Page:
A U.S. doctor who thought he was cured of Ebola learned that wasn’t entirely true after his eye turned from blue to green and he nearly went blind.
Dr. Ian Crozier contracted the disease while treating other patients in Sierra Leone back in October 2014.
After a long, draining bout with Ebola, Crozier’s medical team at Emory University Hospital declared him cured and released him.
However, in less than two months he returned to the hospital with fading sight, pain and pressure in his left eye. To make matters worse, his eye color turned from blue to green.
What doctors found was alarming---his eyeball was filled with the Ebola virus.
It was something his medical team decided to test the eye for, but didn’t expect to find at all, The New York Times reports.
It was unexpected because after his initial treatment was completed, there were no signs of Ebola in his blood; there wasn’t a trace of the disease in his tears or even on the surface of his eyeball. But inside the eye, it was a completely different story.
He was suffering from uveitis, a dangerous inflammation of the eye that threatened to make him go completely blind.
With 10,000 Ebola survivors in Sierra Leonne, Liberia, Guinea, the medical community has begun to recognize some of the same patterns in these patients post Ebola treatment. A number of West Africans have also suffered from uveitis.
During the height of the Ebola infection spreading, health workers had to prioritize those who were fatally ill over Ebola survivors suffering with secondary issues.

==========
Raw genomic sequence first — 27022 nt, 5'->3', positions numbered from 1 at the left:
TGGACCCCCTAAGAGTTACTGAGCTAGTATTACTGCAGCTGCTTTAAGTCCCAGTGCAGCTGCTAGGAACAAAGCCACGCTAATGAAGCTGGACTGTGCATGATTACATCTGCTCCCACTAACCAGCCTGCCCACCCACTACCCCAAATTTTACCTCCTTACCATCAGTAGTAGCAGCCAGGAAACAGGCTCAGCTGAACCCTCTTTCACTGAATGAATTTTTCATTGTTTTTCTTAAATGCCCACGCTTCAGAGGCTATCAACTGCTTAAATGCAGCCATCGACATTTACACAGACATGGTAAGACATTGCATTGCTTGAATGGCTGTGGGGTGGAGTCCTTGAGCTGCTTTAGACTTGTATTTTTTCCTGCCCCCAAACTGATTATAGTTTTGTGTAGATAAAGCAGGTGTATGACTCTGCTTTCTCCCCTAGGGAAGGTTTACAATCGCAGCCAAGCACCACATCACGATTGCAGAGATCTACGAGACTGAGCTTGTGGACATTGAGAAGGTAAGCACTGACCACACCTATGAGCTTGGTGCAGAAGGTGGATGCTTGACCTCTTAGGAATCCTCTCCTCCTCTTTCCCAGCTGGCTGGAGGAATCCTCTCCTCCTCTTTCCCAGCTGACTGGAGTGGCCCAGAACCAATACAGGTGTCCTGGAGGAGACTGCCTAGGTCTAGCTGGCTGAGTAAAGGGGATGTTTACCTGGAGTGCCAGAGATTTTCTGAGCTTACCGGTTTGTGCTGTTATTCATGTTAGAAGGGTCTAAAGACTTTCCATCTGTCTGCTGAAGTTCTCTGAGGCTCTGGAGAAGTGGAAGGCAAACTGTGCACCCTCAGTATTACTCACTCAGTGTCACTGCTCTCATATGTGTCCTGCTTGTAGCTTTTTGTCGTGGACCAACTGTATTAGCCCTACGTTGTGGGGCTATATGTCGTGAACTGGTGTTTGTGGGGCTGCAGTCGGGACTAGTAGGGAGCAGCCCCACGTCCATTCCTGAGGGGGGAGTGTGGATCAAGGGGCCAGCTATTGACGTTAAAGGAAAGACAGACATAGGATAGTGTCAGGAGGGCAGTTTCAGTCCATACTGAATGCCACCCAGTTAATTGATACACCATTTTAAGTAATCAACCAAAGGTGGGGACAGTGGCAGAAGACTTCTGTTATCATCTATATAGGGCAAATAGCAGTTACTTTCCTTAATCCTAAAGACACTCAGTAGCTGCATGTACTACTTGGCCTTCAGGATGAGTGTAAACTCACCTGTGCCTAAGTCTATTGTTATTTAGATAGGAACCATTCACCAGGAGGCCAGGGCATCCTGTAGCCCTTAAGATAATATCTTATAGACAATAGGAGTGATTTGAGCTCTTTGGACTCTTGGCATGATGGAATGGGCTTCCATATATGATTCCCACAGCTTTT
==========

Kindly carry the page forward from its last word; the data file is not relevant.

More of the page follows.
Now that the deadly cases of Ebola are farther and fewer between, those secondary issues have cropped up to the surface, including debilitating muscle pain, joint pain, headaches, blurred vision, fatigue and hearing loss.
Crozier was suffering from many of those symptoms, but since the Ebola in his eye posed the threat of eye loss, his medical team decided to tackle that first.
After careful consideration of how to simultaneously treat the infection and the inflammation, his eye infection was treated with steroids and anti-virals.
What Crozier’s Predicament Revealed
When Ebola outbreak cases started to hit the United States toward the end of 2014, it revealed a lack of preparation in the medical community, but also created a lot of opportunities to educate the healthcare industry and the public at large.
Much of the hoopla has since died down, but the full impact of the deadly disease continues to unfold as new scenarios provide information about Ebola’s long lasting effects.
If Ebola manages to get in the eye, it can thrive in that environment because the inside of the eye is shielded from the immune system to prevent inflammation.
Crozier’s case has stunned many medical professionals and at the very least, Emory University Hospital is calling for eye testing and monitoring for symptoms among Ebola survivors.
Other post Ebola treatment issues have been the headlines, including a man whose semen had traces of Ebola six months after recovering from the disease.
The World Health Organization responded by said Ebola survivors should practice safe sex until semen has tested negative for Ebola twice.
These incidents have shown that a patient’s blood testing negative for Ebola doesn’t automatically translate into a clean bill of health.
But more importantly, they show the need for the lines of communication to remain open between healthcare providers, researchers and the health agencies to effectively treat and protect patients from Ebola and Ebola-related complications.
Center For Disease Control
Ebola Found in Semen Six Months After Recovery
New England Journal of Medicine:
New York Times: